Troubled Waters: Ecology and History in 21st-Century Caribbean Art will explore the ways in which 21st-century Caribbean artists address the environmental consequences of a history of mismanagement of the islands’ coasts and surrounding sea. Through an analysis of a variety of artistic projects, the study examines the growing role of the region’s artists in environmental debate. The analysis of their works (many of which incorporate materials drawn from the sea as artistic material) will serve as an entry into the rich expressive possibilities open to 21st-century Caribbean environmental artists and the theories that underpin their work. These photographs, paintings, and installations metaphorically underscore how Caribbean nations and peoples have been marked by their proximity to and dependence on the sea.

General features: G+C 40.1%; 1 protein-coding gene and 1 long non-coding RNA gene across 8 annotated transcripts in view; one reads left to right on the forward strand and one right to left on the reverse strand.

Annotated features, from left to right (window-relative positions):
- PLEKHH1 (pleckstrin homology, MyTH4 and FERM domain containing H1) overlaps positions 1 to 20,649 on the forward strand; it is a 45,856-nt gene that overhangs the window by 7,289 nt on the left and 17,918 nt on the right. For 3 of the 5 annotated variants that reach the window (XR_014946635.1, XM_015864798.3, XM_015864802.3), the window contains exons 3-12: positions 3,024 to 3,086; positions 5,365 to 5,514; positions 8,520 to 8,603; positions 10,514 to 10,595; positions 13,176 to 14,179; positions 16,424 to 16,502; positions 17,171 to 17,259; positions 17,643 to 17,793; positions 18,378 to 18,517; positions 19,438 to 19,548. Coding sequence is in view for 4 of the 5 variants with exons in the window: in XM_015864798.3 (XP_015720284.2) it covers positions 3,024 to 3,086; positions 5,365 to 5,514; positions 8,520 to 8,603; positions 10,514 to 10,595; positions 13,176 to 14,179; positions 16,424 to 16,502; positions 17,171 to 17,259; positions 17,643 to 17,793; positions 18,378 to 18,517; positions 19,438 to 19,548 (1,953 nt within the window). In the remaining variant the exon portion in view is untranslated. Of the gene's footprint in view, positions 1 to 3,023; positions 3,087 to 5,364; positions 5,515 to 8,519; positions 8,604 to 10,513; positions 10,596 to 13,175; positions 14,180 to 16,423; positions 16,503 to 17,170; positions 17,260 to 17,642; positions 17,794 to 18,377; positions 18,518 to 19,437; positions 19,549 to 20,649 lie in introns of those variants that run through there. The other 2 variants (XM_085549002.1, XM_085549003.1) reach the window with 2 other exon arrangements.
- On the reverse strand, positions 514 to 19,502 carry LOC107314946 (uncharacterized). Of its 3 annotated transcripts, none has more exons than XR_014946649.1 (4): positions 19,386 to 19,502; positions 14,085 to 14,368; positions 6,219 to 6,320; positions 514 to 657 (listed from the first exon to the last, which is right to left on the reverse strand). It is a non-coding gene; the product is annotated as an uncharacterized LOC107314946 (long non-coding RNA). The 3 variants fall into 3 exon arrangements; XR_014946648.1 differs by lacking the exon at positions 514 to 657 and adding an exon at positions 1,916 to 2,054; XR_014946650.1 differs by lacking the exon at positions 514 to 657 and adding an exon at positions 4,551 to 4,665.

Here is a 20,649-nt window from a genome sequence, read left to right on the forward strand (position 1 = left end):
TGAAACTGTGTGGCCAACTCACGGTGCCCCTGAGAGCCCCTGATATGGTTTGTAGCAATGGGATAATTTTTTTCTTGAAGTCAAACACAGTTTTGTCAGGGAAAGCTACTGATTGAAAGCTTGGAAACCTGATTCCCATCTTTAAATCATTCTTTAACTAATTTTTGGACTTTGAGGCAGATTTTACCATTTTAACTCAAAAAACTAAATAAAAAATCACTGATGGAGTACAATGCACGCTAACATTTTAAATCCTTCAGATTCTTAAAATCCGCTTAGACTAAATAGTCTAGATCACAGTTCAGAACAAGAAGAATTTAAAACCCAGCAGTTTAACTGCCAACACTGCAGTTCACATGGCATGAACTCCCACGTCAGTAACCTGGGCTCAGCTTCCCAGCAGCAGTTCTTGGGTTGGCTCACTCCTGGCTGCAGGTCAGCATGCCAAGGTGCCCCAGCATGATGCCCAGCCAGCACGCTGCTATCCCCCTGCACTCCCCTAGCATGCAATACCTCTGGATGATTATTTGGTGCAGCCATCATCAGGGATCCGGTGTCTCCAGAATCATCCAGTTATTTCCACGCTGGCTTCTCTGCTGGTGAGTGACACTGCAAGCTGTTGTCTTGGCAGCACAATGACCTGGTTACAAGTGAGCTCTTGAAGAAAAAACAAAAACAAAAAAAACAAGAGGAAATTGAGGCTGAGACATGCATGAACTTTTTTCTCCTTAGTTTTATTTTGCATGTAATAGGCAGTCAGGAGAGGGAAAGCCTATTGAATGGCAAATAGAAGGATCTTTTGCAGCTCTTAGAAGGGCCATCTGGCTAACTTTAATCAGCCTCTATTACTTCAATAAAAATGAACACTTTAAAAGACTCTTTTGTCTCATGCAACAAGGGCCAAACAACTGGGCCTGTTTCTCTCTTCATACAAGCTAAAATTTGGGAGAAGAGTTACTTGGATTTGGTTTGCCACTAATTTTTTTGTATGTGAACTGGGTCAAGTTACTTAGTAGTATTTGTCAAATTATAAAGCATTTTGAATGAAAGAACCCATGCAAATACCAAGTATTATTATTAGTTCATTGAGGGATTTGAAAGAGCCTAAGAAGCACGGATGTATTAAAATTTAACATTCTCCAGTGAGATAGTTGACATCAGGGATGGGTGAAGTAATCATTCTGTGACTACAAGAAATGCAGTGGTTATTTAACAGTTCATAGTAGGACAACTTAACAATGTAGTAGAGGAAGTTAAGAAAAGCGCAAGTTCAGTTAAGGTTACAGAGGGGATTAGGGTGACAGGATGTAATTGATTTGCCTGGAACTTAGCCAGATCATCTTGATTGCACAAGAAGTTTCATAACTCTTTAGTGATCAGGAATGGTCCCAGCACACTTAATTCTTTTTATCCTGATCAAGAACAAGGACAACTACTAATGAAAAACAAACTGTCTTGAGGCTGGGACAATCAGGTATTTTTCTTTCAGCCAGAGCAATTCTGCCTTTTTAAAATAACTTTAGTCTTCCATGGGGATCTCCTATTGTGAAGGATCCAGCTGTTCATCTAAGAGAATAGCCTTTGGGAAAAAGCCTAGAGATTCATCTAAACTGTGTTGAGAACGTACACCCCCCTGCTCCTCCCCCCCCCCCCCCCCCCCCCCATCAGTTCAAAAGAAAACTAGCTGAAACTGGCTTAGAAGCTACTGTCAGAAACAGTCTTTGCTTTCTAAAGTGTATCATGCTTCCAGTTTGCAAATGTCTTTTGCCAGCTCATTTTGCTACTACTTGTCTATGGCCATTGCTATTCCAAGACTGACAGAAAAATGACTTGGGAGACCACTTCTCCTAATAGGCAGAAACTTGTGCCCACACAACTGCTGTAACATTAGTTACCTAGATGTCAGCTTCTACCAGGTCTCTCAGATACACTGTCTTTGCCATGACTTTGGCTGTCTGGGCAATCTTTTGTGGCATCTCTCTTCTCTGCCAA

Lizabeth Paravisini-Gebert works in the fields of literature, ecocriticism, art history, and cultural studies, specializing in the multidisciplinary, comparative study of the Caribbean. She is the author of a number of books, among them Phyllis Shand Allfrey: A Caribbean Life (Rutgers University Press, 1996), Jamaica Kincaid: A Critical Companion (Greenwood, 1999), Creole Religions of the Caribbean (New York University Press, 2003, with Margarite Fernández Olmos), and Literature of the Caribbean (Greenwood, 2008). She teaches in the Hispanic studies department and the environmental studies program at Vassar College.